I thought about doing this in a top 10 format, but will limit to my top 3 reasons:
- Misalignment of incentives - As an angel investor I want to do everything I can to help the entrepreneur succeed. In a convertible note structure, I'm penalized for increasing your valuation. Instead of getting a 2-3x multiple from seed to Series A, I get a discount off of the Series A, so I'm better off financially with a lower valuation. Investors are taking all of the downside risk and not getting the upside.
- Is This a Bridge or a Pier? What is the debt converting into? At some point, the debt has to convert or be paid back. Convertible debt can be like a drug - "just a little bit more and we'll hit that milestone". I've seen a number of entrepreneurs, angels and VC's fall into the trap of providing debt in small pieces. It all adds up and the more you have the bigger the round needs to be justify the valuation based on new cash in.
- Why Invest in an insolvent company? Technically, the start-up is insolvent from the day they take the first dollar of investment. This can make it much more difficult to get any bank financing, new investment, and trade credit. Most entrepreneurs don't realize this, but they have actually given a lot of control to investors with convertible debt. Depending on how the transaction is structured, investors could block a financing and potentially take over the intellectual property. Most don't have any interest in this, but why take that risk that one of your investors may decide to call the note.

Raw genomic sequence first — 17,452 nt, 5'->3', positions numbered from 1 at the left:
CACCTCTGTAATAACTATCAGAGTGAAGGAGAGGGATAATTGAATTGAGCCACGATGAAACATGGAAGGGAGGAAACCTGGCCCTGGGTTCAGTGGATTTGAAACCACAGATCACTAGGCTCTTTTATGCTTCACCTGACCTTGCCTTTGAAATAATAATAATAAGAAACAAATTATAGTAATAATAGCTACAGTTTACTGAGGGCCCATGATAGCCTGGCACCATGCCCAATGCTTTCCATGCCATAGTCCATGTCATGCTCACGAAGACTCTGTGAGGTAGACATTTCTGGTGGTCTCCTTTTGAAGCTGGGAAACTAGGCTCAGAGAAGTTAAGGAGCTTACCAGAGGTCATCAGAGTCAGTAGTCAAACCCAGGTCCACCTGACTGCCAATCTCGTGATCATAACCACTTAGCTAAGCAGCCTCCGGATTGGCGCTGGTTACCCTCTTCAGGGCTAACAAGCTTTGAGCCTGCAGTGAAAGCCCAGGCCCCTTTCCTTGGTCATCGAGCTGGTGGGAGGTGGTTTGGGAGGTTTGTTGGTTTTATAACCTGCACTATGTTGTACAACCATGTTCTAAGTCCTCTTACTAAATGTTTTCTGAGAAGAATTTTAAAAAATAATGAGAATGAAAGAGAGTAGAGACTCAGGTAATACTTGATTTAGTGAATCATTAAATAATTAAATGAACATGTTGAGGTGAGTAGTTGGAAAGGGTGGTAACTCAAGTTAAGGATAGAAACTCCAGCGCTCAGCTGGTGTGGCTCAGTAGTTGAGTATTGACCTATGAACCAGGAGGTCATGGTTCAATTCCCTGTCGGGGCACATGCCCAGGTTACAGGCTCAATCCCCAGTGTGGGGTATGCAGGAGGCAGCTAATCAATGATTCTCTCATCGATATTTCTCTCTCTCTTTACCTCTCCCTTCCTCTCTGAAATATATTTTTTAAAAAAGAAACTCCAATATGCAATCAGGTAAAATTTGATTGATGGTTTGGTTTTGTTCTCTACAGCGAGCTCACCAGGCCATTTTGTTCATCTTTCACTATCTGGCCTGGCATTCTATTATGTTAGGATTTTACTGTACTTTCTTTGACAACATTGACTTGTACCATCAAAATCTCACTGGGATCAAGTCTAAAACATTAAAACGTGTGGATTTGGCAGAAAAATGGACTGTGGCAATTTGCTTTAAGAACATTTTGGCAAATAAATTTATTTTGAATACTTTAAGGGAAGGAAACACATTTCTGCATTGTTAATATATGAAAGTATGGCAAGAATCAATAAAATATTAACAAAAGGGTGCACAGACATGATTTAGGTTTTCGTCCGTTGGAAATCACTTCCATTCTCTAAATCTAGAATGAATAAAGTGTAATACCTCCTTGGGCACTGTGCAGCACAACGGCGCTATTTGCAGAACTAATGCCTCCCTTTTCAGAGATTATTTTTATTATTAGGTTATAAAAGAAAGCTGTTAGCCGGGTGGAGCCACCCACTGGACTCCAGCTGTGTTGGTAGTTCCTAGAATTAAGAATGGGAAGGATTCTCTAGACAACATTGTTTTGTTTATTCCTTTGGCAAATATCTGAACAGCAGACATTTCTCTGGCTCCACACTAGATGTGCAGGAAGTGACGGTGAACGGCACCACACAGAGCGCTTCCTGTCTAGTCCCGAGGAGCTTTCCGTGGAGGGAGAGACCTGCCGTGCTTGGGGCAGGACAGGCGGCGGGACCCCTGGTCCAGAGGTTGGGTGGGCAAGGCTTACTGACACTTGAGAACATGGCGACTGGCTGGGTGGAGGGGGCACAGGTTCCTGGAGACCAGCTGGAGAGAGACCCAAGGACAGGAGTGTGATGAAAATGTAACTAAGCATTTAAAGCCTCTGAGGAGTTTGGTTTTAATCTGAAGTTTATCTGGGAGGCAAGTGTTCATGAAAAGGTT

So when does convertible debt make sense? In cases where it is truly a bridge financing (i.e. venture term sheet negotiations in progress with strong likelihood of closing), I'm willing to take that risk and don't deserve a ton of reward for taking the additional risk at that point. Also, for first money in from friends & family, it makes sense. In some cases, where the round is very small ($100-$200K), it doesn't make sense to price. However, I would generally look to increase the size a bit and price if I were involved.
There was a good post recently by The Funded, "The Year of the Start-up Default" that discussed the potential ramifications of all of the convertible debt outstanding now. There are probably thousands of companies that have taken convertible debt in the past 18 months. Most of these are not going to raise venture financing, get acquired or become profitable. Even the ones that do get to cash flow breakeven, will not likely be in a position where they could pay back the debt. So what happens to these companies? Some will just shut down. Others will attempt fire sales. Many others may end up filing for bankruptcy or doing an assignment for the benefit of creditors (ABC).
You may say, if you are investing in the next facebook or google, why care about valuation? The returns are going to be so big that you want to have a piece of the best deals rather than more ownership in companies that aren't going to do well. That seems to be Paul Graham's (YCombinator) argument. However, using portfolio theory, your losers are going to far outnumber your winners, so taking half or more of the gains out of the winners will have a big impact on the overall returns.
So, the next entrepreneur that tries to convince me that a convertible debt is good for everyone, I'll say, "Let's figure out how much money you need to get to a significant milestone, raise the funding, price the round, and work together to build value. If we're successful, everyone wins. If we're not, let's go down on the ship together and hopefully stay out of those lawyer (I mean shark) infested waters..."